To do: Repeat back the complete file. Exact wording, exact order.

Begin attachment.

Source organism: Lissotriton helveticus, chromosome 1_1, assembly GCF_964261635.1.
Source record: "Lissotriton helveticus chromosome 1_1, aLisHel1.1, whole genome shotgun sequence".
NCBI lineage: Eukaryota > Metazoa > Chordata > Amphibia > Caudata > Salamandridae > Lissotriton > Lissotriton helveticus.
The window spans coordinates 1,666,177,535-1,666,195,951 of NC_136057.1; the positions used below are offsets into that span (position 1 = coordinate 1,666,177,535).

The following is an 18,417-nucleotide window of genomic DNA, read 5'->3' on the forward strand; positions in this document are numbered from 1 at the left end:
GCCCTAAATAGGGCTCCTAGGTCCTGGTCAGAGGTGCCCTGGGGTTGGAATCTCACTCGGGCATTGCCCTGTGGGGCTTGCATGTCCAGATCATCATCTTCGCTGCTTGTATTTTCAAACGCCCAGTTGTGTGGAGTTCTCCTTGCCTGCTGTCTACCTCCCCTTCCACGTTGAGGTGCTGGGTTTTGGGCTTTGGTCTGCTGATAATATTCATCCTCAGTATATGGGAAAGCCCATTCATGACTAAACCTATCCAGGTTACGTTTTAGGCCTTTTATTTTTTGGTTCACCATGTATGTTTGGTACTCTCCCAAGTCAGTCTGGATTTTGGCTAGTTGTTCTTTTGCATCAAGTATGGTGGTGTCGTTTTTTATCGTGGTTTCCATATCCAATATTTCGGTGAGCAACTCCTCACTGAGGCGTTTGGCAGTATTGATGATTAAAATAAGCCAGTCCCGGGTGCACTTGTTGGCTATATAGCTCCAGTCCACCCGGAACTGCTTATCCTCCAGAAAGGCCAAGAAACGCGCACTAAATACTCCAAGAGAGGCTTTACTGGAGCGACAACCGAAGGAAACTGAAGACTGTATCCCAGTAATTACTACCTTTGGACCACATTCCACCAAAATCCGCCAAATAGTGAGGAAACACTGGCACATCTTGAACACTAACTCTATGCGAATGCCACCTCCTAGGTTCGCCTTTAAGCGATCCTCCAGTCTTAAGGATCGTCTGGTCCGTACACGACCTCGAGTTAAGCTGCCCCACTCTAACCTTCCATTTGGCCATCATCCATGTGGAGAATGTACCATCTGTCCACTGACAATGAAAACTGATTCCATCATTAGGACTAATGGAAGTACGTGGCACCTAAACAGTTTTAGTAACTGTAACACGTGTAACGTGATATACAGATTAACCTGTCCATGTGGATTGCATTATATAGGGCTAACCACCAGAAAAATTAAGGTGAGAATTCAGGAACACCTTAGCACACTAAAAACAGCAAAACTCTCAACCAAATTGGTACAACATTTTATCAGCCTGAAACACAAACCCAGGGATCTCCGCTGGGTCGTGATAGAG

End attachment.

Source organism: Lissotriton helveticus, chromosome 1_1, assembly GCF_964261635.1.
Source record: "Lissotriton helveticus chromosome 1_1, aLisHel1.1, whole genome shotgun sequence".
NCBI lineage: Eukaryota > Metazoa > Chordata > Amphibia > Caudata > Salamandridae > Lissotriton > Lissotriton helveticus.
The window spans coordinates 1,666,177,535-1,666,195,951 of NC_136057.1; the positions used below are offsets into that span (position 1 = coordinate 1,666,177,535).

The following is an 18,417-nucleotide window of genomic DNA, read 5'->3' on the forward strand; positions in this document are numbered from 1 at the left end:
GCCCTAAATAGGGCTCCTAGGTCCTGGTCAGAGGTGCCCTGGGGTTGGAATCTCACTCGGGCATTGCCCTGTGGGGCTTGCATGTCCAGATCATCATCTTCGCTGCTTGTATTTTCAAACGCCCAGTTGTGTGGAGTTCTCCTTGCCTGCTGTCTACCTCCCCTTCCACGTTGAGGTGCTGGGTTTTGGGCTTTGGTCTGCTGATAATATTCATCCTCAGTATATGGGAAAGCCCATTCATGACTAAACCTATCCAGGTTACGTTTTAGGCCTTTTATTTTTTGGTTCACCATGTATGTTTGGTACTCTCCCAAGTCAGTCTGGATTTTGGCTAGTTGTTCTTTTGCATCAAGTATGGTGGTGTCGTTTTTTATCGTGGTTTCCATATCCAATATTTCGGTGAGCAACTCCTCACTGAGGCGTTTGGCAGTATTGATGATTAAAATAAGCCAGTCCCGGGTGCACTTGTTGGCTATATAGCTCCAGTCCACCCGGAACTGCTTATCCTCCAGAAAGGCCAAGAAACGCGCACTAAATACTCCAAGAGAGGCTTTACTGGAGCGACAACCGAAGGAAACTGAAGACTGTATCCCAGTAATTACTACCTTTGGACCACATTCCACCAAAATCCGCCAAATAGTGAGGAAACACTGGCACATCTTGAACACTAACTCTATGCGAATGCCACCTCCTAGGTTCGCCTTTAAGCGATCCTCCAGTCTTAAGGATCGTCTGGTCCGTACACGACCTCGAGTTAAGCTGCCCCACTCTAACCTTCCATTTGGCCATCATCCATGTGGAGAATGTACCATCTGTCCACTGACAATGAAAACTGATTCCATCATTAGGACTAATGGAAGTACGTGGCACCTAAACAGTTTTAGTAACTGTAACACGTGTAACGTGATATACAGATTAACCTGTCCATGTGGATTGCATTATATAGGGCTAACCACCAGAAAAATTAAGGTGAGAATTCAGGAACACCTTAGCACACTAAAAACAGCAAAACTCTCAACCAAATTGGTACAACATTTTATCAGCCTGAAACACAAACCCAGGGATCTCCGCTGGGTCGTGATAGAG